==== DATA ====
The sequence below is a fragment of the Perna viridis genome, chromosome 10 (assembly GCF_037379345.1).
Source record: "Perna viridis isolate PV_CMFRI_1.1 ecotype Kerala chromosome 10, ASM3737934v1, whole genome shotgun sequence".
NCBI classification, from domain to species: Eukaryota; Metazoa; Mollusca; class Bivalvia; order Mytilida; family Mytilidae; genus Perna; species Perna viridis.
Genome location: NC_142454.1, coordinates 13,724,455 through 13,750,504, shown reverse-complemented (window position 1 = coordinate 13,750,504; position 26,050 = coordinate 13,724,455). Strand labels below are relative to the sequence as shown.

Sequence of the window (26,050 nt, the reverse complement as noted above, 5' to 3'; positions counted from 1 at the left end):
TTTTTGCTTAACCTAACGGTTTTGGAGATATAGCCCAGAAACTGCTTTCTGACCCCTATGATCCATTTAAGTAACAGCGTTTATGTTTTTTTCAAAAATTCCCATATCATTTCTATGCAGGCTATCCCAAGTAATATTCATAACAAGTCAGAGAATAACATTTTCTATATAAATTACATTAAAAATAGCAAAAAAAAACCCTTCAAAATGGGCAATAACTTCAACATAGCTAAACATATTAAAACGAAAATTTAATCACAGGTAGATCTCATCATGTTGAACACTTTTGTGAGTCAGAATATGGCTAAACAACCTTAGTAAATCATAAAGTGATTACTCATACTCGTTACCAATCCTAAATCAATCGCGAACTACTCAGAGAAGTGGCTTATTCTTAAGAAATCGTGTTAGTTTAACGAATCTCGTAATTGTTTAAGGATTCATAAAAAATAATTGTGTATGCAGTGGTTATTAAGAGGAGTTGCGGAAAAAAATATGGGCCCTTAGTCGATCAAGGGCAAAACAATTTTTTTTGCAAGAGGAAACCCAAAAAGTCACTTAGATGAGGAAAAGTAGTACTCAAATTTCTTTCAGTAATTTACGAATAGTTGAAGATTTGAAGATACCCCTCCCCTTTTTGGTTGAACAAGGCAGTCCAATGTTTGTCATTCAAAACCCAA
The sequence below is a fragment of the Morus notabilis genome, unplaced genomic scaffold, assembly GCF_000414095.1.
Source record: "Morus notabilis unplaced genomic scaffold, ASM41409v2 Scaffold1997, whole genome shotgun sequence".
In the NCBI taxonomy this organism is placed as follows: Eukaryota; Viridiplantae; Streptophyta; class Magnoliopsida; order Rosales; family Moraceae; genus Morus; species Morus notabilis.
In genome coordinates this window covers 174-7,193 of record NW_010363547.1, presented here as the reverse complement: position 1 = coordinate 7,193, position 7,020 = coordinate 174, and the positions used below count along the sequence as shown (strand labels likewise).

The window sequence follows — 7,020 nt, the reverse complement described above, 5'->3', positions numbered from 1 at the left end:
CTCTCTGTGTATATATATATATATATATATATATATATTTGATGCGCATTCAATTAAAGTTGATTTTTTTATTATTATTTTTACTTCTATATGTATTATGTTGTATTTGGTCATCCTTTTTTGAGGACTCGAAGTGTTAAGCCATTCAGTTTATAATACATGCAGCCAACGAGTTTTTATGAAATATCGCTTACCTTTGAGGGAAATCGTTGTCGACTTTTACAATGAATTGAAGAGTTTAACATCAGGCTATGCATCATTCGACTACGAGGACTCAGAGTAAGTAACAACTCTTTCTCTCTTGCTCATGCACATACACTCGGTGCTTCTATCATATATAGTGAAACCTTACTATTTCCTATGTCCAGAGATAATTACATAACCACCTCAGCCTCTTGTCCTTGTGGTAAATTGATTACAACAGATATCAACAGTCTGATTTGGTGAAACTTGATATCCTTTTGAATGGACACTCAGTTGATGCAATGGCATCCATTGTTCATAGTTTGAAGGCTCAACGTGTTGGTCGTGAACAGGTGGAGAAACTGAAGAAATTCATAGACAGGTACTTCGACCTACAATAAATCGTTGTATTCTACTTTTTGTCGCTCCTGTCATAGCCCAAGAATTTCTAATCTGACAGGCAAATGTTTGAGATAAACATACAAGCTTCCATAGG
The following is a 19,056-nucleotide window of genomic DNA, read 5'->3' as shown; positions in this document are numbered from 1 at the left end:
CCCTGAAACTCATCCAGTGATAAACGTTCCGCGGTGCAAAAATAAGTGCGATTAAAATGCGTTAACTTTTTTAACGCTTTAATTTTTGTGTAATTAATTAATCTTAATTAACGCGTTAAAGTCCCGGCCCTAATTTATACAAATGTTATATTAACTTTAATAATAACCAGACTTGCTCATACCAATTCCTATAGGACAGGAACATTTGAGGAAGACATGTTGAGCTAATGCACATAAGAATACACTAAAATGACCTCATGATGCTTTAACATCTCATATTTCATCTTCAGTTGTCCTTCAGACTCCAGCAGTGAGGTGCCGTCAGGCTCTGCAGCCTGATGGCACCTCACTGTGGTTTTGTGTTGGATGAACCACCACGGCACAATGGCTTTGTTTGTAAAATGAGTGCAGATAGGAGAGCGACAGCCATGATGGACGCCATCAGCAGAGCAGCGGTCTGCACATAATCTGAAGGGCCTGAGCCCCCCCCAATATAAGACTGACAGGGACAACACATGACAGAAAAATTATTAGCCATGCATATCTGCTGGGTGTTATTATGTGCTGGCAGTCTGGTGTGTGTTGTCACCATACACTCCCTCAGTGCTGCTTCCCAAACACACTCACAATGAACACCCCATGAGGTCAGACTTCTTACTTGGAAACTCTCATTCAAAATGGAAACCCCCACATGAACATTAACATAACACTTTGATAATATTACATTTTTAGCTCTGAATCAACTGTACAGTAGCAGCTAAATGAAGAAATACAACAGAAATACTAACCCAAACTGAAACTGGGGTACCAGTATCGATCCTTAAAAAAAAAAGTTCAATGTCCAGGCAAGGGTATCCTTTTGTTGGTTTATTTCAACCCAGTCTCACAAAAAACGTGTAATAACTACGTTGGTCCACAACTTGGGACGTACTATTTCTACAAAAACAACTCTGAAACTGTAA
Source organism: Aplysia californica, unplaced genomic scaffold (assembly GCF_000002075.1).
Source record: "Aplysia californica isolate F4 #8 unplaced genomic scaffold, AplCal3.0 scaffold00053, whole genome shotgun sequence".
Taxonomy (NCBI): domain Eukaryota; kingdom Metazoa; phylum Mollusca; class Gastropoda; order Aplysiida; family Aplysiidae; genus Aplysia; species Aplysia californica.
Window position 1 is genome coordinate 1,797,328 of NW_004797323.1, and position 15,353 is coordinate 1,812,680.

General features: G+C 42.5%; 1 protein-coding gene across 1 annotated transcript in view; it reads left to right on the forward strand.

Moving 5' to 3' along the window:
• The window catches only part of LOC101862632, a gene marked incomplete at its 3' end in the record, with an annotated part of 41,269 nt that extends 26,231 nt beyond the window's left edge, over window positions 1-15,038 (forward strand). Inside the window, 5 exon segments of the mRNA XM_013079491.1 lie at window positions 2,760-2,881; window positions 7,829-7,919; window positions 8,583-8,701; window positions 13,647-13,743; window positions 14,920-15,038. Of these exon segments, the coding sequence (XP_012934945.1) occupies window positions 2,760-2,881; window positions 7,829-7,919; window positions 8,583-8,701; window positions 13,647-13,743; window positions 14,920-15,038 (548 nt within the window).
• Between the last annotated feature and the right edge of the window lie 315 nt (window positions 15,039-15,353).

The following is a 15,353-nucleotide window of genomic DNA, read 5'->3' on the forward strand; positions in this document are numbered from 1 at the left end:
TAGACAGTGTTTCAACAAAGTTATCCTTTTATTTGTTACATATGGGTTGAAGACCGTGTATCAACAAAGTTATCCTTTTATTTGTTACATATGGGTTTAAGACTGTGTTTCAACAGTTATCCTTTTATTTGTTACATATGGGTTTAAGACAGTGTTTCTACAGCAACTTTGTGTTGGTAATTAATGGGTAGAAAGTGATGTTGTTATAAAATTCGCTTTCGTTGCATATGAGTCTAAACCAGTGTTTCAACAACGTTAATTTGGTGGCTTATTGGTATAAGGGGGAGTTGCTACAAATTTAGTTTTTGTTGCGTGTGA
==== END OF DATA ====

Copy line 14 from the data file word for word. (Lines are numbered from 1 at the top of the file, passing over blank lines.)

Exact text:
CCCTGAAACTCATCCAGTGATAAACGTTCCGCGGTGCAAAAATAAGTGCGATTAAAATGCGTTAACTTTTTTAACGCTTTAATTTTTGTGTAATTAATTAATCTTAATTAACGCGTTAAAGTCCCGGCCCTAATTTATACAAATGTTATATTAACTTTAATAATAACCAGACTTGCTCATACCAATTCCTATAGGACAGGAACATTTGAGGAAGACATGTTGAGCTAATGCACATAAGAATACACTAAAATGACCTCATGATGCTTTAACATCTCATATTTCATCTTCAGTTGTCCTTCAGACTCCAGCAGTGAGGTGCCGTCAGGCTCTGCAGCCTGATGGCACCTCACTGTGGTTTTGTGTTGGATGAACCACCACGGCACAATGGCTTTGTTTGTAAAATGAGTGCAGATAGGAGAGCGACAGCCATGATGGACGCCATCAGCAGAGCAGCGGTCTGCACATAATCTGAAGGGCCTGAGCCCCCCCCAATATAAGACTGACAGGGACAACACATGACAGAAAAATTATTAGCCATGCATATCTGCTGGGTGTTATTATGTGCTGGCAGTCTGGTGTGTGTTGTCACCATACACTCCCTCAGTGCTGCTTCCCAAACACACTCACAATGAACACCCCATGAGGTCAGACTTCTTACTTGGAAACTCTCATTCAAAATGGAAACCCCCACATGAACATTAACATAACACTTTGATAATATTACATTTTTAGCTCTGAATCAACTGTACAGTAGCAGCTAAATGAAGAAATACAACAGAAATACTAACCCAAACTGAAACTGGGGTACCAGTATCGATCCTTAAAAAAAAAAGTTCAATGTCCAGGCAAGGGTATCCTTTTGTTGGTTTATTTCAACCCAGTCTCACAAAAAACGTGTAATAACTACGTTGGTCCACAACTTGGGACGTACTATTTCTACAAAAACAACTCTGAAACTGTAA